2 - 3 cloves garlic, minced
2 cans garbanzo beans (also known as chickpeas or ceci beans), drained and rinsed
1 handful fresh parsley, optional but recommended
1 handful fresh chives or 2 scallions, optional but recommended
1/4 c. plus 2 T. tahini (Tahini is ground sesame seeds, like peanut butter is ground peanuts.)
2 juicy lemons, juiced and deseeded
1 t. salt
cumin, to taste (optional)
extra virgin olive oil
paprika, to taste

In a food processor (If you still consider a food processor an unnecessary gadget, you might reconsider these days.), combine garlic, garbanzo beans, parsley (if using), chives or scallions (if using), tahini, lemon juice, salt, and cumin (if using).  Process until you have a nice texture (determine if you like it chunkier or smoother, and go to that point).  If the hummus is too thick, drizzle olive oil into the mixture with the motor running until it has thinned to your liking.  Serve the hummus as a dip with more olive oil and paprkia on top, or spread it on a sandwich and sprinkle on paprika to taste.  YUM!

Hummus is often served with Middle Eastern mezzas along with things like dolmas, baba ghanoush, and tabouleh.  It's healthy and delicious!

Sunday, April 10, 2011

Spring is springing!

Our lettuces are on their way!

Mayonaise Rolls

Did that title get your attention?  Mayonaise rolls sound like strange things, indeed, no?  Well, they are actually quite delicious, and this is one thing I use mayonaise for even though I don't like mayonaise, per se.  The rolls go really well with a soul food-type of meal.  They are yeasty and slightly sweet with a cakey texture.  Sadly, I LOVE them smothered in vegan margarine.

I got this recipe from my mom (Hi Mom!), and I'm not sure where she got it.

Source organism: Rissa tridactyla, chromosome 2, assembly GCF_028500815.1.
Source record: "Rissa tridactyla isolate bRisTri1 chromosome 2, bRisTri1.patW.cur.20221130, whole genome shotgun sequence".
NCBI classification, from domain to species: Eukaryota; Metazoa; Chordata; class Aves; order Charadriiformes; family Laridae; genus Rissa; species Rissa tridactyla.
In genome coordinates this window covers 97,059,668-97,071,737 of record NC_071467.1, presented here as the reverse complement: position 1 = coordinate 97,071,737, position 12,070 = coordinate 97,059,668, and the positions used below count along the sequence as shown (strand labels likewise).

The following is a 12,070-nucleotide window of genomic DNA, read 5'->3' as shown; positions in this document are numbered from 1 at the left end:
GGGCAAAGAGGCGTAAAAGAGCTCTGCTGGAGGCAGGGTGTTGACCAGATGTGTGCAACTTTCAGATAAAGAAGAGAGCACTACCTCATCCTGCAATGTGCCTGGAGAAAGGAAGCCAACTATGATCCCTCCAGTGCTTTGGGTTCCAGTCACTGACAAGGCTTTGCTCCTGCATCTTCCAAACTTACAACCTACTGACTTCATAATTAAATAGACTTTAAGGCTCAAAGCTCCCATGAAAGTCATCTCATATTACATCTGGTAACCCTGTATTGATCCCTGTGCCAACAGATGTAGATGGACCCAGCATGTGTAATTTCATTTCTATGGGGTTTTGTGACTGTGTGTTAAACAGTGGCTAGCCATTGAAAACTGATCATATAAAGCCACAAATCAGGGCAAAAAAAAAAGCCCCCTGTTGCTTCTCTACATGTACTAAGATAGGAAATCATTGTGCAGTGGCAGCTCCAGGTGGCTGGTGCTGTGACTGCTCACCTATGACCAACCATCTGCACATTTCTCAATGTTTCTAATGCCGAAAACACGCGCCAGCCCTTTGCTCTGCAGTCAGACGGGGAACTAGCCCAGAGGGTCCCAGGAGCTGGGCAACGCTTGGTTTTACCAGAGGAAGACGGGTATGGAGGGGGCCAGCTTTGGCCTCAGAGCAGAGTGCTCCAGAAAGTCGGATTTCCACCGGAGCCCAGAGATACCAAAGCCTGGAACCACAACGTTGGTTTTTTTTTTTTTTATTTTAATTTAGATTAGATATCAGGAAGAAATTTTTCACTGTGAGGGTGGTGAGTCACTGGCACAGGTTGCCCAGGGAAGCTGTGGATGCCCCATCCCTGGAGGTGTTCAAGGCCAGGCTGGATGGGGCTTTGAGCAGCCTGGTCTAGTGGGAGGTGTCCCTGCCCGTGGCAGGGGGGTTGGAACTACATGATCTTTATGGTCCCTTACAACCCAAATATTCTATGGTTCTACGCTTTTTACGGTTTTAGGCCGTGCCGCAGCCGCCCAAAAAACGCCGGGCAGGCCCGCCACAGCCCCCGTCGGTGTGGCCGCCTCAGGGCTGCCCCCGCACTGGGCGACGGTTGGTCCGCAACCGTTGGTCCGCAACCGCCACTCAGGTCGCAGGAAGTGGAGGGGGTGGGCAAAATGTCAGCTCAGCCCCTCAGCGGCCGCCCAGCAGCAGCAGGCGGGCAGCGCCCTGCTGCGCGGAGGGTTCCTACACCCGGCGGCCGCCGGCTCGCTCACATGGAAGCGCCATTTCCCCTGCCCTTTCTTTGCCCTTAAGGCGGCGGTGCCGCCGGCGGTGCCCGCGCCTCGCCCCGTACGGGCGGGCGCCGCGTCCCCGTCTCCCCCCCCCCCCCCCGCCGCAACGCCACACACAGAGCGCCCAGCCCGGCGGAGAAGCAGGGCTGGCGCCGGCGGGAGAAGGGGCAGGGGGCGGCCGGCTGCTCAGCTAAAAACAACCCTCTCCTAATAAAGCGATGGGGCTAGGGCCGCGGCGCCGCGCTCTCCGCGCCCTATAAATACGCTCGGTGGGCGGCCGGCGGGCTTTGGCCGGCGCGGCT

2 c. unbleached, all-purpose flour
1 T. baking powder
1/2 t. salt
2 T. sugar
2 T. mayonaise (or vegan mayonaise if you want the rolls to be vegan)
1 pkg. (or 2 and 1/4 t. if using a jar) bread yeast (This is for flavor only, not for rising.)
1 c. rice milk

Preheat the oven to 350 degrees F.  Grease a muffin pan using canola oil, nonstick spray, or vegan margarine.

Mix the dry ingredients in a medium bowl.  Add mayonaise (or vegan mayo) and rice milk, stirring until blended.  Evenly divide the dough among 10 muffin cups.  (Most muffin pans have 12 cups, but this recipe makes about 10 rolls comfortably.)  Bake until golden brown.

Homemade Mayonaise

I have a friend, Jacqueline, who is from France.  I remember the first time I made mayonaise at home, I was going crazy about how easy it was.  Jacqueline told me that store-bought mayonaise was a novelty to her when she moved to the United States, because everyone just makes it at home in France.  Why would you buy it with a bunch of weird ingredients at the store when it is so simple to make at home, you know?